On top of all of that, insurance is not a winner-take-all market, home insurance does one carrier that has more than 10% and that’s State Farm and then it goes down to slightly less than 10.. like Allstate and you go down the list and you know everybody like Liberty Mutual and Safeco and Triple A and Farmers and Travelers and they have 2%, 3%. You can build a really, really massive company on basically tiny points of the market which is awesome. So, the idea is I’m not coming to kill Allstate and State Farm, I’m coming to give way better service, way better price for the customers that we want and care about better taking care of their homes and have a different relationship with their insurance company, etc.
Peter: Right, right, interesting. So, you know, you started from scratch, what was it, six years ago or thereabouts, can you tell us sort of how you’ve ramped up and what scale you’re at today?
Assaf: Firstly, it takes around 18 months to even have a product. This is something important for entrepreneurs to know, there is no MVP, there is no……you need to file, you need to get admitted, if you have one customer, you need to have a claim organization, you need to have a call center because Peter might need to call me five minutes later and say that they have an issue so you need to kind of have everything in place. I think the only feature that we didn’t develop initially was renewal because I have a year. Peter, I think I have a year for renewing, but every other thing you need to build and it takes a while and getting admitted in a pool, it just takes a while.
So, we started it state by state, 50 Department of Insurance in the US, we started with California and then we grew from there. Right now, I think we’re live in 37 states, it might be 38 and I haven’t looked this morning if we got admitted on something. We finished last year with $405 Million in premiums and this is just the beginning. Rick McCathron was my partner and our President always says, we’re not even picking up the low hanging fruits, we’re still picking up fruit from the floor and by the way, when we’re walking around we’re still hitting watermelons. (Peter laughs) There is so much opportunity there, we haven’t even started.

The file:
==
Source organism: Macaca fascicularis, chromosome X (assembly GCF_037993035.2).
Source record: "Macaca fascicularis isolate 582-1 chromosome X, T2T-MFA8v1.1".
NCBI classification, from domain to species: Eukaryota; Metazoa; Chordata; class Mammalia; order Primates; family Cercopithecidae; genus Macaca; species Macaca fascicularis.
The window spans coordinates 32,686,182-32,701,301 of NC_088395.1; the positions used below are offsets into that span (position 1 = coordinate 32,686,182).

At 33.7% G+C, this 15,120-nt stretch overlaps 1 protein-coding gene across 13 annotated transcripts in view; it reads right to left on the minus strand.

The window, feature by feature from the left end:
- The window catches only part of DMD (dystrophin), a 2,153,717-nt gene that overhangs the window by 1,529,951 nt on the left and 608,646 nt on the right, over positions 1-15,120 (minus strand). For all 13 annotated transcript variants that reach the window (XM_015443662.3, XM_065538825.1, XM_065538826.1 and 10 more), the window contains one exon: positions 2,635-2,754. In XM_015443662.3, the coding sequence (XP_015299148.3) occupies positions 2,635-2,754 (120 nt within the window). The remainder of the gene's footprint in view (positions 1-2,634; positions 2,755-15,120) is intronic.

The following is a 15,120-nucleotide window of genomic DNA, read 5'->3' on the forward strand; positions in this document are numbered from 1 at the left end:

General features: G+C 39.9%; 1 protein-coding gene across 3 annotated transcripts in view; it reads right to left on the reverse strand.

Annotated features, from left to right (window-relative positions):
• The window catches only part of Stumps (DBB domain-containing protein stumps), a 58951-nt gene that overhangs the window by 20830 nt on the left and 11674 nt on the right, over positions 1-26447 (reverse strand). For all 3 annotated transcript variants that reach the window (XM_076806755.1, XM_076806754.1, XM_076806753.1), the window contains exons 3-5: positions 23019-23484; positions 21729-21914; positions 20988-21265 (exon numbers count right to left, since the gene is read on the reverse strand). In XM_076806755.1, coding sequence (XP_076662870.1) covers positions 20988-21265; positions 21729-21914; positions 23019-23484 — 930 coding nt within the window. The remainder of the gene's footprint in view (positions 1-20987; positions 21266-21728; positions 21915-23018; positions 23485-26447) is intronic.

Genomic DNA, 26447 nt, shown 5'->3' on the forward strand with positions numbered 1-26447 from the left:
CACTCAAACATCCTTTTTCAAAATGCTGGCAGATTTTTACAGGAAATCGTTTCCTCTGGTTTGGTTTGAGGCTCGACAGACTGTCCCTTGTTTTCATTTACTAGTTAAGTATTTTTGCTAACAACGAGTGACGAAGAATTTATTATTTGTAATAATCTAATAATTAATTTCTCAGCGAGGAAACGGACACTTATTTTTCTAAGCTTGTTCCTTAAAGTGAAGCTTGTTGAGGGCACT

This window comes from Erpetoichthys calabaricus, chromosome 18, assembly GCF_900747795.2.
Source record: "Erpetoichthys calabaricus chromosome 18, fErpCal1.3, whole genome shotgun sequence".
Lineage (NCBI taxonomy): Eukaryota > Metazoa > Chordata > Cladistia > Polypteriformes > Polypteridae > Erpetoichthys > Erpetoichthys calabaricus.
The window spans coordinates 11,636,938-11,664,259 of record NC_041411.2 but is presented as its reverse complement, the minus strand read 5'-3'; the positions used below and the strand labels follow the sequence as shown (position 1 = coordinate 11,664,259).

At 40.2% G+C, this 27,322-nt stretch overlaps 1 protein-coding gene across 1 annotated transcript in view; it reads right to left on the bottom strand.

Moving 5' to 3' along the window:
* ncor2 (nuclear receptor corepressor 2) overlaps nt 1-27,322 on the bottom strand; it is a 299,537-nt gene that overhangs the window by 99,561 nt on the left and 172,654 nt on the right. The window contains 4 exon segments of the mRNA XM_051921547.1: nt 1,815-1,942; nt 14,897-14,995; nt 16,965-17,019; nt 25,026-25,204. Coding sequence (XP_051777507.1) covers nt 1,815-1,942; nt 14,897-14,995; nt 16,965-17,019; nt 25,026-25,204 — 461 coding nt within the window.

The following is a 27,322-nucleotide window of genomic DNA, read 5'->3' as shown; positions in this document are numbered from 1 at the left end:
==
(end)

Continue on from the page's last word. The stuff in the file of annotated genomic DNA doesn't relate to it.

Peter: Right, right, I totally get it. I’m curious about the fact that you recently announced that you’re going to go public via SPAC and obviously that’s a big stepping stone for any company, but I’d love to sort of get your perspective on how you think that’s going to change Hippo becoming a public company?
Assaf: Several things, you know, there’s pros and cons to everything. So, it’s going to institutionalize Hippo as a company so all of a sudden, you’re managing it more by quarterly….forces are tighter, what you can discuss and things of that sort. On the flip side, you can’t make crazy, crazy bets all the time as we used to have before so we need to be more thoughtful on what you’re doing. On the flip side of it, insurance is a game of trust. When you’re purchasing for someone, you want to know that the……a lot of people, when they don’t convert to Hippo is they love everything about the product, they love everything about the experience and someone says, in the live five milliseconds, but who are these guys, are they going to be there if, God forbid, something happens.
By being a public company, you solidify trust, you’re building the foundation for a lasting franchise, it’s a lot more resilient, it’s there, you know, you have access to the public market, people understand the scrutiny that you have to go through in order to be a public company. So, we believe that in order to build the franchise that we want and to get into and we’re certain that we can get into, being a public company is very, very strong and it’s a strong signal. It’s a strong signal when someone calls my call center and Peter is going to say, yeah, but I’ve never heard of you guys.
We’re actually listed on the New York Stock Exchange, this is our ticker, we have X Million dollars in the bank, we’re just starting, we’ve been doing business in Colorado for several years now, there is gravitas in that which is important. It’s important because a lot of our distribution is via partners and they want to know that they are not investing a lot of time into a company that might dissolve or not going to be there and can actually keep on supporting the partnership. So, there’s a lot of benefits on these components which for an insurance company we thought it’s important.
Peter: Yeah, that makes sense. So, I’ve read that one of the things you’re really focused on is moving away from like a transactional type relationship with the customer which is, I think, what most insurance companies have had for decades. How are you doing that and what are the benefits for your business as well as for the consumer?